Tags: Vaccines | colloidal silver | myths

3 Myths About Colloidal Silver

By    |   Tuesday, 20 Oct 2015 02:56 AM

Although colloidal silver is credited with being antibacterial, myths about the substance’s true utility still cloud the issue.

Colloidal silver is a substance containing silver particles suspended in water. According to the National Center for Complementary and Integrative Health (NIH), colloidal silver can carry serious side effects. The mineral’s most common side effect is argyria, a condition in which patches of skin turn blue when exposed to sunlight as a result of an excess silver build up within bodily tissue. NIH also said that colloidal silver can interfere with the absorption of some antibiotics.

Still, proponents of homeopathy and alternative medicine claim colloidal silver’s properties have the power to cure pneumonia and improve AIDS symptoms, according to Natural News.

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Here are three common myths surrounding colloidal silver:

1. It is Commonplace Within the Medical Field
Colloidal silver was commonplace in doctors’ offices and hospitals prior to the advent of prescription drugs in the 1930s. The substance soon became outdated and in 1991 the Food and Drug Administration (FDA) announced that colloidal silver “products may continue to be marketed . . . as long as they are advertised and labeled for the same use as in 1938 and as long as they are manufactured in the original manner,” said the Natural Healing Resource Center. Today, colloidal silver is only commonplace in its topical antibacterial use, not in its oral form, which was once popular.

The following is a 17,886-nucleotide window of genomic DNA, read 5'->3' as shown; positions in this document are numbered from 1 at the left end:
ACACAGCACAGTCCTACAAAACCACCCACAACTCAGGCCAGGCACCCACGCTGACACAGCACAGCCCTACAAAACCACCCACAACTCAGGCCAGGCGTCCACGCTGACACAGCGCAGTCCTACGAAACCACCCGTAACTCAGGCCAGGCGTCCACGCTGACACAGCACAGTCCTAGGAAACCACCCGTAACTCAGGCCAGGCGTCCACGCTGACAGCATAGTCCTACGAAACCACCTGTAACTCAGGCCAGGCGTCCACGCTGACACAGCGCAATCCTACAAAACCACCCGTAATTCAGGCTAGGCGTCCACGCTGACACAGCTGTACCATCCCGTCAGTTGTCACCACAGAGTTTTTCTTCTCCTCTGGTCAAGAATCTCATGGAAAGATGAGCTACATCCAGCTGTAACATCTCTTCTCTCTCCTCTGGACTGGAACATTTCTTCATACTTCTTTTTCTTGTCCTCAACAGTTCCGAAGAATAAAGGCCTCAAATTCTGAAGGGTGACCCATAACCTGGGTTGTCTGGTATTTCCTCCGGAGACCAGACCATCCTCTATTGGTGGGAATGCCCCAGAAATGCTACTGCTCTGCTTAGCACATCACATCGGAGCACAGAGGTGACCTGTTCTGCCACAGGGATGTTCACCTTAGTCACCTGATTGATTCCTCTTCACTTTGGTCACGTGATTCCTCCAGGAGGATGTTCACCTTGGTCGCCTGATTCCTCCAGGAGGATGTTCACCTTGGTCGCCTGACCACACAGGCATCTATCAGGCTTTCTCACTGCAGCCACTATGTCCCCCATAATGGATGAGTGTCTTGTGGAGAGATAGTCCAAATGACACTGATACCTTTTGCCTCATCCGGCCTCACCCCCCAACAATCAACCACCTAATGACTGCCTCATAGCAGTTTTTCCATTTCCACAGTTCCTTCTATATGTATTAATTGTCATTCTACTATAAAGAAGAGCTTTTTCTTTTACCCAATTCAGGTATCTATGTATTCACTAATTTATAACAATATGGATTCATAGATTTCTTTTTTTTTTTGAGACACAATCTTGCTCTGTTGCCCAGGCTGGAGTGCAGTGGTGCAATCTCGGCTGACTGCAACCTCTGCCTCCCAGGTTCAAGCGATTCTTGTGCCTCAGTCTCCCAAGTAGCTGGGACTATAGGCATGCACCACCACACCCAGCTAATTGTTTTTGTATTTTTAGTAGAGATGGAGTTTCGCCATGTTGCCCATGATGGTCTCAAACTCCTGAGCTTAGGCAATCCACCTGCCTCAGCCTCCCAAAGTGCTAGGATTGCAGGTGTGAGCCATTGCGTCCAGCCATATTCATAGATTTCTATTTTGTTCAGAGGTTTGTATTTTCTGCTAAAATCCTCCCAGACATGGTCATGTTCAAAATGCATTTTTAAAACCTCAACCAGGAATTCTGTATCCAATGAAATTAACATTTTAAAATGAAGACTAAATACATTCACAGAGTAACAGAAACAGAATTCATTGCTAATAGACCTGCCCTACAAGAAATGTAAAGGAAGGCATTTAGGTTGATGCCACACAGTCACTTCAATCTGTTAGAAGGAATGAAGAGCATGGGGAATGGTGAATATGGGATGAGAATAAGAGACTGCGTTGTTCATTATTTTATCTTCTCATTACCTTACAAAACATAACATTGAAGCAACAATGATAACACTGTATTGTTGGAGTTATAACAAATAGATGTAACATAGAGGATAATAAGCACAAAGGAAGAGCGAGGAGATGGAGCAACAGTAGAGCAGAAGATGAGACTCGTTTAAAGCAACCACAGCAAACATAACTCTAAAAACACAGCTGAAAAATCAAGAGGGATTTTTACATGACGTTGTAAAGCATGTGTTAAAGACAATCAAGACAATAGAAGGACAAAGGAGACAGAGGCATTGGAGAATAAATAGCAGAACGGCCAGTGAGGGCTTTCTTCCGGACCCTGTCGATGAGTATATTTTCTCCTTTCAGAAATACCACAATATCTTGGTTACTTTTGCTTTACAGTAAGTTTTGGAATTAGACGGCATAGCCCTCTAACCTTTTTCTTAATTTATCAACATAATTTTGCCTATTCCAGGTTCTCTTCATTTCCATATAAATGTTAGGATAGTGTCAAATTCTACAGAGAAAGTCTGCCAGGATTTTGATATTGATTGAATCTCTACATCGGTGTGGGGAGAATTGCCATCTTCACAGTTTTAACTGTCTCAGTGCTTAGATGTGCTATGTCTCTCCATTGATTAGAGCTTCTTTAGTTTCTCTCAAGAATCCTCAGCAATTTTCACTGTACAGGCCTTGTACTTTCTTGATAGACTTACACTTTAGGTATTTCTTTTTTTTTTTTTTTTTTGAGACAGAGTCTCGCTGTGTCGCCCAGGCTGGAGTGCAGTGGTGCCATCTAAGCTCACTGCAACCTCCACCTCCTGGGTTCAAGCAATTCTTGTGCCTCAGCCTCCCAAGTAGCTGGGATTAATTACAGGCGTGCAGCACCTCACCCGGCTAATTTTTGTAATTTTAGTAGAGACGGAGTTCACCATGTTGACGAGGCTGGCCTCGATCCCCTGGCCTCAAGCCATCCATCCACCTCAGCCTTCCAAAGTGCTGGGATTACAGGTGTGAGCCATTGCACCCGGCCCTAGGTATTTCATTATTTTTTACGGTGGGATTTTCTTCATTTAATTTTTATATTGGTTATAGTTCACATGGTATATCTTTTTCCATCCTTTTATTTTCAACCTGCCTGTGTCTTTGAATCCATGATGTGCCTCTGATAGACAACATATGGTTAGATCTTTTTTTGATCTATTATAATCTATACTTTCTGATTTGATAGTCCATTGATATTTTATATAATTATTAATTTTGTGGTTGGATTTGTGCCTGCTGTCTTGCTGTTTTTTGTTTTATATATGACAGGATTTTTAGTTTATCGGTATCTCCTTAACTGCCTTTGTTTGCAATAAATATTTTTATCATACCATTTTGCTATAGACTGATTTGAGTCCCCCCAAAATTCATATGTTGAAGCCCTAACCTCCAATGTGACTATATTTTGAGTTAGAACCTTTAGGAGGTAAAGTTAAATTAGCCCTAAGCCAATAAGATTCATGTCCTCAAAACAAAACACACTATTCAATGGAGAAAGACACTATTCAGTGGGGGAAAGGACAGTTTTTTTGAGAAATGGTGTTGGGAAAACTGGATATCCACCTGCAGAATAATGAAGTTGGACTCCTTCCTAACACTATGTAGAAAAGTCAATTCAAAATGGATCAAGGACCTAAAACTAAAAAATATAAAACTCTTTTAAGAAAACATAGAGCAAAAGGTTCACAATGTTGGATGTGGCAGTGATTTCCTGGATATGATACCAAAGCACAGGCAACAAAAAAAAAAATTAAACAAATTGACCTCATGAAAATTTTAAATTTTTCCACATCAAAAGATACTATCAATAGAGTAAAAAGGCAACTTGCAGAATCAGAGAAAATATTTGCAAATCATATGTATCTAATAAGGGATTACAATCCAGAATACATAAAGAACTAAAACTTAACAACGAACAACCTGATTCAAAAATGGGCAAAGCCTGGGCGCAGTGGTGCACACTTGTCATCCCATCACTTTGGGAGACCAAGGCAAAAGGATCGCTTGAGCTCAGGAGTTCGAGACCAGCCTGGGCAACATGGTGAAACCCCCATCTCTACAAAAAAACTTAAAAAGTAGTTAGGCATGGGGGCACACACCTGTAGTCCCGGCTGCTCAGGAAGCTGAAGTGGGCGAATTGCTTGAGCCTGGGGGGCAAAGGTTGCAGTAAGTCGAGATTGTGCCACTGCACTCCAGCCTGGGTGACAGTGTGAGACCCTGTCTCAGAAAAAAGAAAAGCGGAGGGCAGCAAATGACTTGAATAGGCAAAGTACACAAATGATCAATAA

2. It Has No Useful Medicinal Properties
“Scientific evidence doesn’t support the use of colloidal silver dietary supplements for any disease or condition,” NIH said. However, silver is still used as an antiseptic to treat burns, wounds, and other skin infections. Colloidal silver is also used to prevent conjunctivitis, a type of eye infection, in newborns.

3. More Means More Effect
“Anything in excess has consequences. … With normal responsible usage, silver supplements are entirely harmless to humans,” Jeffrey Blumer, M.D., Ph.D. of the Center for Drug Research said, according to the Silver Safety Council. Like with any supplement, too much colloidal silver can cause serious side effects. Even alternative medicine proponents of colloidal silver take a homeopathic approach, meaning that they deem only limited doses to be beneficial.

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Although colloidal silver is credited with being antibacterial, myths about the substance's true utility still cloud the issue for many in the medical field.
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2015-56-20
Tuesday, 20 Oct 2015 02:56 AM
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